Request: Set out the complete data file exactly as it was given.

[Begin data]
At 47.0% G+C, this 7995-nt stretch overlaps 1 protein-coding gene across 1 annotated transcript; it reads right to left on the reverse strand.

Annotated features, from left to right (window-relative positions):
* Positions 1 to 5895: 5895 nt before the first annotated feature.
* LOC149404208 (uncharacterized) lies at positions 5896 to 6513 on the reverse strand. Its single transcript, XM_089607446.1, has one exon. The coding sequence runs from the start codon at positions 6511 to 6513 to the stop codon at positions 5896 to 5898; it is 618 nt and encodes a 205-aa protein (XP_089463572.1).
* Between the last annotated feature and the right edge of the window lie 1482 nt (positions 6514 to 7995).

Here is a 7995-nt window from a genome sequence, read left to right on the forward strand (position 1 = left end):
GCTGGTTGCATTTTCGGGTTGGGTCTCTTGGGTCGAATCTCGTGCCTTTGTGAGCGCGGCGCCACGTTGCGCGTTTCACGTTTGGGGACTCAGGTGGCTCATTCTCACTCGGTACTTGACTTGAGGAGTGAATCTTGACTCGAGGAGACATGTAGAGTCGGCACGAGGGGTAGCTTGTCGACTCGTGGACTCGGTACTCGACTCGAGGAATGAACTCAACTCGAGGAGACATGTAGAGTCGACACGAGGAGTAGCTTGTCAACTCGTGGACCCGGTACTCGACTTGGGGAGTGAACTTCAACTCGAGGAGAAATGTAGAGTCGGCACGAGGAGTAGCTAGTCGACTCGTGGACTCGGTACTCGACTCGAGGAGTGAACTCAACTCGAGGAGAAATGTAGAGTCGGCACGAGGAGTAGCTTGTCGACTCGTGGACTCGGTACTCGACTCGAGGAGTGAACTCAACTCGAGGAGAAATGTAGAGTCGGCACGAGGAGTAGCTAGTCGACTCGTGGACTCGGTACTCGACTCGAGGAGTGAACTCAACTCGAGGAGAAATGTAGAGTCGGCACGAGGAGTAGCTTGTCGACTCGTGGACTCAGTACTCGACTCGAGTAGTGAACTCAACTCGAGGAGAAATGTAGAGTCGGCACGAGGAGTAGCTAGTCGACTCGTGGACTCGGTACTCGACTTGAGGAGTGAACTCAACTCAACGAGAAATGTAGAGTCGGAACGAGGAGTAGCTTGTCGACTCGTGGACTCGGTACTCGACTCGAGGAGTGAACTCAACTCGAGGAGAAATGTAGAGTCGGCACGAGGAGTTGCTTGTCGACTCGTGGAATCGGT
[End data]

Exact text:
At 47.0% G+C, this 7995-nt stretch overlaps 1 protein-coding gene across 1 annotated transcript; it reads right to left on the reverse strand.

Annotated features, from left to right (window-relative positions):
* Positions 1 to 5895: 5895 nt before the first annotated feature.
* LOC149404208 (uncharacterized) lies at positions 5896 to 6513 on the reverse strand. Its single transcript, XM_089607446.1, has one exon. The coding sequence runs from the start codon at positions 6511 to 6513 to the stop codon at positions 5896 to 5898; it is 618 nt and encodes a 205-aa protein (XP_089463572.1).
* Between the last annotated feature and the right edge of the window lie 1482 nt (positions 6514 to 7995).

Here is a 7995-nt window from a genome sequence, read left to right on the forward strand (position 1 = left end):
GCTGGTTGCATTTTCGGGTTGGGTCTCTTGGGTCGAATCTCGTGCCTTTGTGAGCGCGGCGCCACGTTGCGCGTTTCACGTTTGGGGACTCAGGTGGCTCATTCTCACTCGGTACTTGACTTGAGGAGTGAATCTTGACTCGAGGAGACATGTAGAGTCGGCACGAGGGGTAGCTTGTCGACTCGTGGACTCGGTACTCGACTCGAGGAATGAACTCAACTCGAGGAGACATGTAGAGTCGACACGAGGAGTAGCTTGTCAACTCGTGGACCCGGTACTCGACTTGGGGAGTGAACTTCAACTCGAGGAGAAATGTAGAGTCGGCACGAGGAGTAGCTAGTCGACTCGTGGACTCGGTACTCGACTCGAGGAGTGAACTCAACTCGAGGAGAAATGTAGAGTCGGCACGAGGAGTAGCTTGTCGACTCGTGGACTCGGTACTCGACTCGAGGAGTGAACTCAACTCGAGGAGAAATGTAGAGTCGGCACGAGGAGTAGCTAGTCGACTCGTGGACTCGGTACTCGACTCGAGGAGTGAACTCAACTCGAGGAGAAATGTAGAGTCGGCACGAGGAGTAGCTTGTCGACTCGTGGACTCAGTACTCGACTCGAGTAGTGAACTCAACTCGAGGAGAAATGTAGAGTCGGCACGAGGAGTAGCTAGTCGACTCGTGGACTCGGTACTCGACTTGAGGAGTGAACTCAACTCAACGAGAAATGTAGAGTCGGAACGAGGAGTAGCTTGTCGACTCGTGGACTCGGTACTCGACTCGAGGAGTGAACTCAACTCGAGGAGAAATGTAGAGTCGGCACGAGGAGTTGCTTGTCGACTCGTGGAATCGGT